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What options do I have after another party breached our contract?

On Behalf of | Jun 23, 2022 | Business Contracts |

If you’re certain the other party is in breach, or if they have made clear they plan to breach the contract, you have several options. The first one is to try to work something out on your own. There is often an accommodation that can be made by one side or the other that would allow the contract to move forward. Be sure to get any changes in writing.

Assuming you’re not able to work something out, you can seek a remedy such as payment of damages or court order that they complete the contract. Here’s what you can expect:

Most of the time, the remedy for a breach of contract is compensatory damages. This typically involves payment for all your reasonable losses due to the breach and also payment of any reasonable profits you can prove you would have received if the contract had not been breached.

Depending on the wording of your contract, you may receive liquidated damages instead. This is meant to make the process of determining your damages easier. At the time the contract is negotiated, both sides agree on a reasonable amount in damages that should be paid upon breach.

In certain situations, you might receive restitution, which is simply reimbursement for payments you have already made toward the contract. Or, a court can award “quantum meruit” damages, in which it determines what you deserve. In some limited situations, a court could order nominal damages which acknowledge the wrongfulness of the breach in situations where few actual damages have accrued.

There are some situations where you might be eligible for punitive damages, which are meant to punish wrongdoing as opposed to compensate the non-breaching party. There are some statutes that specify that punitive damages are available. In other cases, a court or arbitrator might order punitive damages because something morally reprehensible has happened.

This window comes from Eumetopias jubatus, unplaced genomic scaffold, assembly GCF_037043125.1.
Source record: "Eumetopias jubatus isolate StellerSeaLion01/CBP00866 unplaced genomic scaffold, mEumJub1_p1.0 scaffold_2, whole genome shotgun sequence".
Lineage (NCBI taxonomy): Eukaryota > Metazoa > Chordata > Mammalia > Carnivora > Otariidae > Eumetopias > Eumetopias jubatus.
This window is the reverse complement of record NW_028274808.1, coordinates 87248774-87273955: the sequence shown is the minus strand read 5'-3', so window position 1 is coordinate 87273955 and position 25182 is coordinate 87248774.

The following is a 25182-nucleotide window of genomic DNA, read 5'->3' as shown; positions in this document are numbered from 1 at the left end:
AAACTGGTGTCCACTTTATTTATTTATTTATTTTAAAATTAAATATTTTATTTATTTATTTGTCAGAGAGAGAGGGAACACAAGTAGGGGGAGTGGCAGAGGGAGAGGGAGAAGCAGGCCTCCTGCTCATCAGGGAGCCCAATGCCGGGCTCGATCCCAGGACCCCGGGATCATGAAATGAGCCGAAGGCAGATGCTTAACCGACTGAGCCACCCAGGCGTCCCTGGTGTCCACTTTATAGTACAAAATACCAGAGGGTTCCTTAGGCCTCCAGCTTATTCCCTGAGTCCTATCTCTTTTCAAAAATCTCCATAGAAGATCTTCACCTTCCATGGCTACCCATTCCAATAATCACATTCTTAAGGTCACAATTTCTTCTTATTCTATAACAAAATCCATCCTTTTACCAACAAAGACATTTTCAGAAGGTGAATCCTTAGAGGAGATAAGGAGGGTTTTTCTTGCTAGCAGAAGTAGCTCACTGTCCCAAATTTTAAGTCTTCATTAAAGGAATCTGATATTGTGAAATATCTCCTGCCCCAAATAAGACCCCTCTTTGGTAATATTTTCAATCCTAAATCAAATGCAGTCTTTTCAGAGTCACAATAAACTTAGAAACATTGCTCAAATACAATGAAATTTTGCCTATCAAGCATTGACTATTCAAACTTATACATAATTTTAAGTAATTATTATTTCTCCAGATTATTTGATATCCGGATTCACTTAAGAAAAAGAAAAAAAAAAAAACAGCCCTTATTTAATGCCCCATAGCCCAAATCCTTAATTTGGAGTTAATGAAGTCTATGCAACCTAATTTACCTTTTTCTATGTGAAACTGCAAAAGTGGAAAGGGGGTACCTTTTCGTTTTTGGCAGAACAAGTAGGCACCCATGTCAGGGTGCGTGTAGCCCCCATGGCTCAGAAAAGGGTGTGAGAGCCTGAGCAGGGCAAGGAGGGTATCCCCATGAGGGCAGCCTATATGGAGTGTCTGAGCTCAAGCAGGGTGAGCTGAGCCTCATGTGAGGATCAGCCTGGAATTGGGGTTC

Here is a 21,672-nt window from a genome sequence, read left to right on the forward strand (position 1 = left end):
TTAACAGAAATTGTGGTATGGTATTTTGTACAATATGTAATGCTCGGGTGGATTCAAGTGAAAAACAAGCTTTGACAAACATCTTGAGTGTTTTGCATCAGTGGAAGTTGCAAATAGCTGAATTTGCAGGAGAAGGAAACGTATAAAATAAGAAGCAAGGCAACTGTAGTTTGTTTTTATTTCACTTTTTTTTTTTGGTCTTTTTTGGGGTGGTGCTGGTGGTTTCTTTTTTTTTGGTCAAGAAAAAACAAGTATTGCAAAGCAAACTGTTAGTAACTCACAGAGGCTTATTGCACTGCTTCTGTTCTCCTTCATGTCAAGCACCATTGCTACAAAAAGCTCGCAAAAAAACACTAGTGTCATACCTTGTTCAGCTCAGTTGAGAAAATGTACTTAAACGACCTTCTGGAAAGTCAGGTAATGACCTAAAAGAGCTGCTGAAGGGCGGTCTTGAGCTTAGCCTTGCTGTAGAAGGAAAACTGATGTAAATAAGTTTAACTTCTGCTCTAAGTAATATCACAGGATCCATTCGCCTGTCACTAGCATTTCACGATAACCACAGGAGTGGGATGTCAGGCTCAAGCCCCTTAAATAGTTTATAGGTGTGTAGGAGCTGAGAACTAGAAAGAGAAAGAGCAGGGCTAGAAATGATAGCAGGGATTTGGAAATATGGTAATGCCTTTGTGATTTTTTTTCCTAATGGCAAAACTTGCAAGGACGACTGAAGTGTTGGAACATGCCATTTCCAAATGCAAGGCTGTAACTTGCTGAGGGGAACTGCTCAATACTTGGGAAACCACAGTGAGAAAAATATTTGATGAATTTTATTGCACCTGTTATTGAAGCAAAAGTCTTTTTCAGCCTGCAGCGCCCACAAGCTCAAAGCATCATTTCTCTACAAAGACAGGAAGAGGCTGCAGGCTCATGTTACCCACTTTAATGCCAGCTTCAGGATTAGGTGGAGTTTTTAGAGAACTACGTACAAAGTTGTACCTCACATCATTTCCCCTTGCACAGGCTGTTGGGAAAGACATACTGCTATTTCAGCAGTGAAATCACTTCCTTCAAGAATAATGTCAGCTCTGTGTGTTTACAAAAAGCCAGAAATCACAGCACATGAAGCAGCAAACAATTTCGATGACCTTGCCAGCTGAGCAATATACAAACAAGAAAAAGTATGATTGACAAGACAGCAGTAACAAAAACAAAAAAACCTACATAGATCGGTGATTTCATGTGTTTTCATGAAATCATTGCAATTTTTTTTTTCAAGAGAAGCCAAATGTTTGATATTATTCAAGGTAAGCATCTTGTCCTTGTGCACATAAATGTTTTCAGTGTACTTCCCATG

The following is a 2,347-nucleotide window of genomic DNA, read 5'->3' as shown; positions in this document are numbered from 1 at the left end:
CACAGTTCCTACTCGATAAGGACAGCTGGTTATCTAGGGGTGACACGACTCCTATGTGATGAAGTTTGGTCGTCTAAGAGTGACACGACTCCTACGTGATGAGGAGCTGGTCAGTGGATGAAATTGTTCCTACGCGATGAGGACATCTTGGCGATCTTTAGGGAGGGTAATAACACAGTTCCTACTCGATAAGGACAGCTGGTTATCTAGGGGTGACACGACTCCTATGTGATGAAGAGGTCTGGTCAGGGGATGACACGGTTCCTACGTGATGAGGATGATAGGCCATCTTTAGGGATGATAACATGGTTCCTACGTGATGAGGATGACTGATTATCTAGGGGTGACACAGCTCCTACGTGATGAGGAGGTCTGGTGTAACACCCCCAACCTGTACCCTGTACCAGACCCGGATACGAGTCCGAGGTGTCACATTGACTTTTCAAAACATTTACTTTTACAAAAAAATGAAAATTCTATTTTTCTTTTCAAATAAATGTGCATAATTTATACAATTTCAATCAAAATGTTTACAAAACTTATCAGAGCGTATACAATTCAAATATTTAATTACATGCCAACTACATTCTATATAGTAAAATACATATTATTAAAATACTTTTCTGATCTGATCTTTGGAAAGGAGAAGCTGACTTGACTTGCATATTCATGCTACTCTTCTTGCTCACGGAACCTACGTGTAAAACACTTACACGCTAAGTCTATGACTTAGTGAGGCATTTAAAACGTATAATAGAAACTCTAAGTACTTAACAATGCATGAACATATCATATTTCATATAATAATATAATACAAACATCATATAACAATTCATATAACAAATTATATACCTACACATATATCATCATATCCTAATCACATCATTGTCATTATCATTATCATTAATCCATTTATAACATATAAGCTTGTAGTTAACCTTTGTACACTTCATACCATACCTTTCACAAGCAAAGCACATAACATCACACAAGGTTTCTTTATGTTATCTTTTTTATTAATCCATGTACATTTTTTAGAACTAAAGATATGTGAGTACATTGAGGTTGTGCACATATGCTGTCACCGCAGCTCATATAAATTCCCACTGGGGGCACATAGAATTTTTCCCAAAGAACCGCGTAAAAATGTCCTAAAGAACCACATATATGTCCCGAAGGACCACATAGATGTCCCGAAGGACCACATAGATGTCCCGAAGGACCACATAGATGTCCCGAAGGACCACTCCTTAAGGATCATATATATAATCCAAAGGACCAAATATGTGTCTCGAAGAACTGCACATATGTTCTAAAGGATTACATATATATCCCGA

If you prevail in court, the court sometimes has the power to order the breaching party to fulfill the contract. This is called specific performance. Courts can also cancel the contract altogether and order restitution, quantum meruit damages or compensatory damages.

You can seek damages through negotiation, mediation, arbitration or court litigation

Working with your attorney, you should settle on which of these dispute resolution methods is most appealing to you or convenient to you. Each process has pros and cons. It’s important to understand that you can only get specific performance of the contract through a court hearing.

In general, your lawyer will run the numbers and come up with a proposal for the other party to consider. You are allowed to seek the maximum damages available, as long as those damages are reasonable and foreseeable.

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